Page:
What I am seeing people do is pile 'probable event' upon 'probable event' and come to the conclusion that total failure is inevitable rather than unlikely.

Part of risk analysis is to balance potential consequences versus costs and benefits, versus probabilities. None of these factors exist in a vacuum. No one I know has claimed that these events are "probable" and I DEFY YOU to present such a person to me! The above statement you have made is in fact disingenuous because if you aren't trying to imply that *I* have described a nuclear power plant failure as "probable" (which I have not said), who in the world are you talking about?

I will admit there are risks...

A mere admission here is contrary to everything else you have said, where you have denied the risk utterly. If this sentence is true, if you really "admit there are risks", then I challenge you to show the world that you are fully aware of the consequences of those risks, not just their "probability of occurrence" which is at best, only half the battle. (And do tell us also, how you KNOW the probabilities in the first place!)

but you and others seem to ignore, or at least discount the value of some information.

1) A tremendous amount of effort has been expended to avoid Y2K problems in all industries. including the Nuclear industry.

In talking about parts of your letter with a world-famous scientist (listed in Marquis Who's Who many times) who taught statistics for nearly 50 years, ending at Bryn Mawr University where he is now a Professor Emeritus (namely my father, who is not a computer programmer), I was reminded of what the problem with what you just said is, namely, that "a tremendous amount of effort" actually is not much cause for complacency. The very necessity of all that effort (and the 10s of thousands of lines of code that have been changed along the way) is reason enough to wonder if every "fix" was properly tested!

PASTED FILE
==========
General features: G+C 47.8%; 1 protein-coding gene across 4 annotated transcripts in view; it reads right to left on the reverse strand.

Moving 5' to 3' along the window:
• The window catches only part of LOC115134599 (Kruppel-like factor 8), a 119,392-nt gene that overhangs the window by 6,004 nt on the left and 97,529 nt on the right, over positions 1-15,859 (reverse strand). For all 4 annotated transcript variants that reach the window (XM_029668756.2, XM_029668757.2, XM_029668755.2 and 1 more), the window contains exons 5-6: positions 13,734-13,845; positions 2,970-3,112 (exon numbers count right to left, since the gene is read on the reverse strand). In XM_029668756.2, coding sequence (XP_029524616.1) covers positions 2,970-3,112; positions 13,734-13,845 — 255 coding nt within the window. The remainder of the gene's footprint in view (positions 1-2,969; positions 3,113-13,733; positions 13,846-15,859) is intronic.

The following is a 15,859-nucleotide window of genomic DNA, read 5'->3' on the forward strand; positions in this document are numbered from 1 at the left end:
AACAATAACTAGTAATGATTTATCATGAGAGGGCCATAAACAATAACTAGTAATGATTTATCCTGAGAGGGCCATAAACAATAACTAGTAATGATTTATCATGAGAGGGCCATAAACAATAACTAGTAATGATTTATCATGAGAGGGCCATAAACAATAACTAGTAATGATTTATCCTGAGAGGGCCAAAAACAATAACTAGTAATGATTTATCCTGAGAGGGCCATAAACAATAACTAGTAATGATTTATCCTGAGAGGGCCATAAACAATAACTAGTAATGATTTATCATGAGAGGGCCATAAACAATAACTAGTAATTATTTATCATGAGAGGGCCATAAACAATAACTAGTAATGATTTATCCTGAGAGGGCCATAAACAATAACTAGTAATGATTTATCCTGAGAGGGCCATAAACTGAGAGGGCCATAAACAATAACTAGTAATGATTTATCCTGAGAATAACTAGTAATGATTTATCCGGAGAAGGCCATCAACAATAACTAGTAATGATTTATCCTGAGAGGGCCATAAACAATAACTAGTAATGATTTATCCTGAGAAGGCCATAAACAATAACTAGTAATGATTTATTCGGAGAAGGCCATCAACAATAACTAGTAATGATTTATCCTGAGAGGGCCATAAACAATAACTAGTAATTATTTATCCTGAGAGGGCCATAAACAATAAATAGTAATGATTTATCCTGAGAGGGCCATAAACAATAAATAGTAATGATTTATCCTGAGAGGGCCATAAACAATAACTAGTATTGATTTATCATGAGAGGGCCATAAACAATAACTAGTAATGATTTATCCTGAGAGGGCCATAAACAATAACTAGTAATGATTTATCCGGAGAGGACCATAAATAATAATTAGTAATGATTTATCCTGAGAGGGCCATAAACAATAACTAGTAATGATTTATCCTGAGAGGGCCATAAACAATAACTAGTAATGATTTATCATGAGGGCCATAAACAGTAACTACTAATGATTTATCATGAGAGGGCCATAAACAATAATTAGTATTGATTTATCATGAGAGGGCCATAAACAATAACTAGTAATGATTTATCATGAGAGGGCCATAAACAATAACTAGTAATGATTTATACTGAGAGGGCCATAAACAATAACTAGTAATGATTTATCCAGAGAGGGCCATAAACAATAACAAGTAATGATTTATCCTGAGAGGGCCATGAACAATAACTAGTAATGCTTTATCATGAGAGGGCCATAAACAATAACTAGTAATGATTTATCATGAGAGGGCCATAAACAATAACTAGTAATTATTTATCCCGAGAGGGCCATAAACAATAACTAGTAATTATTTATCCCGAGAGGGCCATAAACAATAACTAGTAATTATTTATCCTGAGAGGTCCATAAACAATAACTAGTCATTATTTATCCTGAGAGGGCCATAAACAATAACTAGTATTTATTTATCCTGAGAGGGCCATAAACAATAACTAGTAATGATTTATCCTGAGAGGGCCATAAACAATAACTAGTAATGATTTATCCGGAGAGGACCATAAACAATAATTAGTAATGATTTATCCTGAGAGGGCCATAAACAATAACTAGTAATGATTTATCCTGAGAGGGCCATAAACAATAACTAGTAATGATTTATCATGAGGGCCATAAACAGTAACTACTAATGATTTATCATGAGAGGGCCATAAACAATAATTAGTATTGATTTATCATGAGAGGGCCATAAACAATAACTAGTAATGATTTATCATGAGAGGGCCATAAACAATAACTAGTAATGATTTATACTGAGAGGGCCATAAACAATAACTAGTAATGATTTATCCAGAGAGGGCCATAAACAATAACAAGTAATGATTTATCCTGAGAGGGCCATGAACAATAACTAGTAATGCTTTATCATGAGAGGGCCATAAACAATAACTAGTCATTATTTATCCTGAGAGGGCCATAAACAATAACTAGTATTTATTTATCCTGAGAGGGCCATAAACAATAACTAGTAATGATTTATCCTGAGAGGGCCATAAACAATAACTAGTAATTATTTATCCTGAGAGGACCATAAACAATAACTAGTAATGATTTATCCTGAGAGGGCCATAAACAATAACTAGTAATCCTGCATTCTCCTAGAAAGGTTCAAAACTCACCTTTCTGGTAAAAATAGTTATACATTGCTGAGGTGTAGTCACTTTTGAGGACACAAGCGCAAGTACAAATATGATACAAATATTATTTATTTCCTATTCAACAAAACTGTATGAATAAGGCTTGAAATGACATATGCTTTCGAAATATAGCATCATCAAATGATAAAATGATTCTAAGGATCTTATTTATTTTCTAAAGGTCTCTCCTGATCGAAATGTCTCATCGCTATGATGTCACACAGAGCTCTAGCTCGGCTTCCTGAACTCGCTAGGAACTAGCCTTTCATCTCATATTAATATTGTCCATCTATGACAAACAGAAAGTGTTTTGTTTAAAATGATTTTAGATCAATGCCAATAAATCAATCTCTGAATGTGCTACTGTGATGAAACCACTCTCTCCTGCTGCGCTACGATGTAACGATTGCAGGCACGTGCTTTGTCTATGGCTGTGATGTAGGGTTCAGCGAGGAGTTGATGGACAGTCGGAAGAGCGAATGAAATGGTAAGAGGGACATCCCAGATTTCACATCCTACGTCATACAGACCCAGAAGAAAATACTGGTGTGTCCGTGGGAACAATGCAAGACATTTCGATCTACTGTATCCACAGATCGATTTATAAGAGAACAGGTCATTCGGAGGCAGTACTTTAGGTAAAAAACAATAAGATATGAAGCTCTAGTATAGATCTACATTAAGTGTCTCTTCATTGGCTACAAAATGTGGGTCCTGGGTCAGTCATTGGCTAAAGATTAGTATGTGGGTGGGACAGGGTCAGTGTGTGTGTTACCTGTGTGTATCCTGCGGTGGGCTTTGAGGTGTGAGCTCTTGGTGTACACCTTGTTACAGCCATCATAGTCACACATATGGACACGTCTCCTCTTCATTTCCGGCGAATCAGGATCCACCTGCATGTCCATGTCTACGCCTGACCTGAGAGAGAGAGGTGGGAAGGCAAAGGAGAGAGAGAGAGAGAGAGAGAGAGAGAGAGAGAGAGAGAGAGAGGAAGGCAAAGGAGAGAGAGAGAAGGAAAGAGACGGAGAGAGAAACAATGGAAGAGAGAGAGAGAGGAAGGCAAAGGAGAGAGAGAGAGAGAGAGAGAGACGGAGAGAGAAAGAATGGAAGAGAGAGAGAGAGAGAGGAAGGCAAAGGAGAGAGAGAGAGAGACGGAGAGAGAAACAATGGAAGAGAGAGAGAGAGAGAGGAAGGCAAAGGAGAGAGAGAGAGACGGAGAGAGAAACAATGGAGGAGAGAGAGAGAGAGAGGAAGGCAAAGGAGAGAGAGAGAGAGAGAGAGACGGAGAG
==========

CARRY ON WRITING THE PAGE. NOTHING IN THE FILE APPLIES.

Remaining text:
2) Nothing has been found yet (despite this huge investing in the search to find something) which would have disrupted power supply.

Strange use of tenses but who am I to talk about grammar? Anyway, the fact is, Y2K is 123 days and about nine hours away according to the countdown calender at your own web site. And again you should remember the "vested interests" involved in this testing and search for "something". I'm not sure what they are looking for exactly, but they are NOT looking for good reasons to shut the nukes down. After all, we have plenty of those already from the people such as the scientists I have spoken to myself, and thousands of others -- if they were looking in earnest for the factors one needs to realize that nukes don't provide security or energy in a safe and cost-effective way, they would have shut them down a long time ago (or never built them in the first place).

3) We are finally aware of the Y2K threat and despite 1) and 2) will still be hovering over control panels, shut off switchs, etc. etc. in case something goes wrong.

There have been numerous "near misses" in the nuclear industry already. Can you promise the phones will all work? Can you promise that some nuclear power plant in some foreign country somewhere won't urgently need the expertise of our own Department of Energy staff, who presumably are the best in the world and would not hesitate to help others in need, but when some nuclear operator calls for help a few minutes after midnight, 1/1/2000, what happens if the phone lines somewhere don't work, or the Internet is down, or the DoE "expert" can't get the needed information off the computer, perhaps because of an EMP burst which occurred thousands of miles away, or some other factor. What if 50 nuclear plants are calling to speak urgently with 49 experts? Just for the record, I'm not saying any of these scenarios is "likely" since you seem to misinterpret the mention of even remote possibilities as talk of "probable failures" instead.